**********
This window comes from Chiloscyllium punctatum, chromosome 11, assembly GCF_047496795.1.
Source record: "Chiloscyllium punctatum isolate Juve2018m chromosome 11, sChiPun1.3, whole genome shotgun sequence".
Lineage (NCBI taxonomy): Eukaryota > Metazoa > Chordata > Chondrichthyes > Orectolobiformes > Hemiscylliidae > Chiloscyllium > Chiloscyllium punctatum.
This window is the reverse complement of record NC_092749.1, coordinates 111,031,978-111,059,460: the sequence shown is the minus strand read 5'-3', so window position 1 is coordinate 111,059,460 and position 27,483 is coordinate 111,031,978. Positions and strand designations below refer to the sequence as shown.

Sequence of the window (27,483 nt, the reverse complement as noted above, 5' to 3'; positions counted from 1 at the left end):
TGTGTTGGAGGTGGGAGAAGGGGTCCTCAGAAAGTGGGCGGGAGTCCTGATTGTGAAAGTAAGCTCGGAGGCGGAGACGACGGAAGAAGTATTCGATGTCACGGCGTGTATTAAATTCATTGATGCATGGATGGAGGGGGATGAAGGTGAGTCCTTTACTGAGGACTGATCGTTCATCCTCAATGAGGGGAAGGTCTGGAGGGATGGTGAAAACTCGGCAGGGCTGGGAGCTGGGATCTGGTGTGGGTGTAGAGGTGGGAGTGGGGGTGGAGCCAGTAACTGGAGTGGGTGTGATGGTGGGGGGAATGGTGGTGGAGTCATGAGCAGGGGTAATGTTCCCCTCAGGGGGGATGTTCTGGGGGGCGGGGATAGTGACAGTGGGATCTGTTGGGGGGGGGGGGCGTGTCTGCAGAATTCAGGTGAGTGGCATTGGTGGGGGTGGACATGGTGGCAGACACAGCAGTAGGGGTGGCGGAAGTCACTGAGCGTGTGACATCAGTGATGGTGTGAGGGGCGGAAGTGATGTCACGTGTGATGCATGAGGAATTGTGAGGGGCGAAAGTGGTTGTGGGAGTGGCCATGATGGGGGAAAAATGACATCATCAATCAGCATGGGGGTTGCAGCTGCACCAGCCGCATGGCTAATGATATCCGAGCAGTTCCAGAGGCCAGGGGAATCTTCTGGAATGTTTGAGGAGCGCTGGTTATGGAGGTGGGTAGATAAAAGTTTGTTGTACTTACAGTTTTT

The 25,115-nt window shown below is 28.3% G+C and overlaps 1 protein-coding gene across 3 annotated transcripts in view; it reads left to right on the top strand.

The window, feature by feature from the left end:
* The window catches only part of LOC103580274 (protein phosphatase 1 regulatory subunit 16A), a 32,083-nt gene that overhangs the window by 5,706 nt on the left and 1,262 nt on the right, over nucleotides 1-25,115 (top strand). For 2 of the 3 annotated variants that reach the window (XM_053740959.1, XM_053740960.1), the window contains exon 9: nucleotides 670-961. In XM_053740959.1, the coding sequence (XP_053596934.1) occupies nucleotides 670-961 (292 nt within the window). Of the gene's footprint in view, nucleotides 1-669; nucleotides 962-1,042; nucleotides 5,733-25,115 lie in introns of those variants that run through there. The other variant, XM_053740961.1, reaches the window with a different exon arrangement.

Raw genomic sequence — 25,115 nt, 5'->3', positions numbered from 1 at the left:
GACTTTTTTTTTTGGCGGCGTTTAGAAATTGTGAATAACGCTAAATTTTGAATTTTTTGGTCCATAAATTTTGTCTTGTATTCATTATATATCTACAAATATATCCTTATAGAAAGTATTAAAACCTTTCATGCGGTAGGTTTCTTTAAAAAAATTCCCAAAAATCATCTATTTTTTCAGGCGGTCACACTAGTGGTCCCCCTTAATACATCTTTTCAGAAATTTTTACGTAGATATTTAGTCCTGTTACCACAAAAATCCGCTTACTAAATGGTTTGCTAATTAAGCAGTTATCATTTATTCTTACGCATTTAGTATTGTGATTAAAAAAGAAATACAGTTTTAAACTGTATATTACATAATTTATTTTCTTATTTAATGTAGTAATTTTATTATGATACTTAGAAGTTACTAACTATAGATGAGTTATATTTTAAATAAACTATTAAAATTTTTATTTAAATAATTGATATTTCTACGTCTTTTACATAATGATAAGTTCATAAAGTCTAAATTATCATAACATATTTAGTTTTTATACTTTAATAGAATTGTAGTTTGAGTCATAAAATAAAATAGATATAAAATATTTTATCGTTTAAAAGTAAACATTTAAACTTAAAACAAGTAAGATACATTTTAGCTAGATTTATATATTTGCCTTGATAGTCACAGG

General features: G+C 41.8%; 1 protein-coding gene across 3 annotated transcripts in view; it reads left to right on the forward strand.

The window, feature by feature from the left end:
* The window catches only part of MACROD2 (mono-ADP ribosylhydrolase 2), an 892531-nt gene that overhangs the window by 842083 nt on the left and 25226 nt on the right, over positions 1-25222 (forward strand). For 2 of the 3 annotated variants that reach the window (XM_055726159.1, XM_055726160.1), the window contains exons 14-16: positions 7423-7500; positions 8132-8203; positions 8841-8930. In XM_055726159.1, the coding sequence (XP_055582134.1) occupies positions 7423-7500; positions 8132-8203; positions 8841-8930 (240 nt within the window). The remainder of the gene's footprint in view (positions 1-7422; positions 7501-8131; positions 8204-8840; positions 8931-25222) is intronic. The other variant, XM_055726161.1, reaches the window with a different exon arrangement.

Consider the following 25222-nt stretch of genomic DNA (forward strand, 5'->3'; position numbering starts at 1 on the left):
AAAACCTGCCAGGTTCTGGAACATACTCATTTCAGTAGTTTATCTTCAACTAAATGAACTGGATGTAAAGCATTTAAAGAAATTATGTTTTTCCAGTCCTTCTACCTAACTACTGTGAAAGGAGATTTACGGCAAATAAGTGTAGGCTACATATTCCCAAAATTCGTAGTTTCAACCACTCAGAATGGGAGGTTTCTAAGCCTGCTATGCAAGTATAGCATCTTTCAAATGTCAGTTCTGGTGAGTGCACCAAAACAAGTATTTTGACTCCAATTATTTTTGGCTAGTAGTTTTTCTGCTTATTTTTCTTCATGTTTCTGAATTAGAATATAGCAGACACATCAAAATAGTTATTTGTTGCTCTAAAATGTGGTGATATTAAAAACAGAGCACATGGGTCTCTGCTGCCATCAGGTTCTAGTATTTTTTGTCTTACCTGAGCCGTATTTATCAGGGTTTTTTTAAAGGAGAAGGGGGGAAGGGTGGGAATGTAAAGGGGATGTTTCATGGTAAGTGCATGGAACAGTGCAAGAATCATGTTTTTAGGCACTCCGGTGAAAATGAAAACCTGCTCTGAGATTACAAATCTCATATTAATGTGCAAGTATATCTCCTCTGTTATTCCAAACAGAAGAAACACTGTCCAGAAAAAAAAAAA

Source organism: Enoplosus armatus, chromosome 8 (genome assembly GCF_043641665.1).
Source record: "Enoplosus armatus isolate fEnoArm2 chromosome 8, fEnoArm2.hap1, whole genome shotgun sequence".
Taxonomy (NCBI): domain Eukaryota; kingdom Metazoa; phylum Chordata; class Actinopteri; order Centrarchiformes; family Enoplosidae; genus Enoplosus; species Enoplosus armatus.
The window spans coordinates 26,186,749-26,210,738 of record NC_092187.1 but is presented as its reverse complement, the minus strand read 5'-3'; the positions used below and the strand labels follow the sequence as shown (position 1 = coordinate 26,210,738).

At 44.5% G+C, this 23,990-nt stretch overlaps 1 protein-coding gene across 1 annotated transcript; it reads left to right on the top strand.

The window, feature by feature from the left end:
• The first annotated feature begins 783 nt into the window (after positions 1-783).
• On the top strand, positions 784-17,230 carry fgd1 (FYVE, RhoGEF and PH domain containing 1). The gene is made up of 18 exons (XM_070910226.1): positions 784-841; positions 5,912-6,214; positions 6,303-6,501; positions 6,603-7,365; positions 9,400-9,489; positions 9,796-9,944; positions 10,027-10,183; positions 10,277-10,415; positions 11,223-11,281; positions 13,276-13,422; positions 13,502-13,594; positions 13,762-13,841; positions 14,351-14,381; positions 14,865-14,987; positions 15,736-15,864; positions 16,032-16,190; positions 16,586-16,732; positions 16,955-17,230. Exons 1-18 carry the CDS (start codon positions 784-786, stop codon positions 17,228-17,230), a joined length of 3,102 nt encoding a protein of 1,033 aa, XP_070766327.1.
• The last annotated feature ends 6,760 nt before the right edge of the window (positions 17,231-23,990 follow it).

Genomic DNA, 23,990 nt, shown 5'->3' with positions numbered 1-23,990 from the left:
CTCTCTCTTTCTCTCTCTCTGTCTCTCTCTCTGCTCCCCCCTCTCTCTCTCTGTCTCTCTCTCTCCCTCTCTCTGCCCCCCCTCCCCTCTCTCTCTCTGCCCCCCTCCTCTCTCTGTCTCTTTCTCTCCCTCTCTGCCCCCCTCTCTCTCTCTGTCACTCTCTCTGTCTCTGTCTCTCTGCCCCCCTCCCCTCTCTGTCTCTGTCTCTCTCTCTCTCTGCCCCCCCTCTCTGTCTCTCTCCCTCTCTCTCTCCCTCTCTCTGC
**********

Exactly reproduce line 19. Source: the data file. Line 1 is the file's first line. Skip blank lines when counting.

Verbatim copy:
Taxonomy (NCBI): domain Eukaryota; kingdom Metazoa; phylum Chordata; class Actinopteri; order Centrarchiformes; family Enoplosidae; genus Enoplosus; species Enoplosus armatus.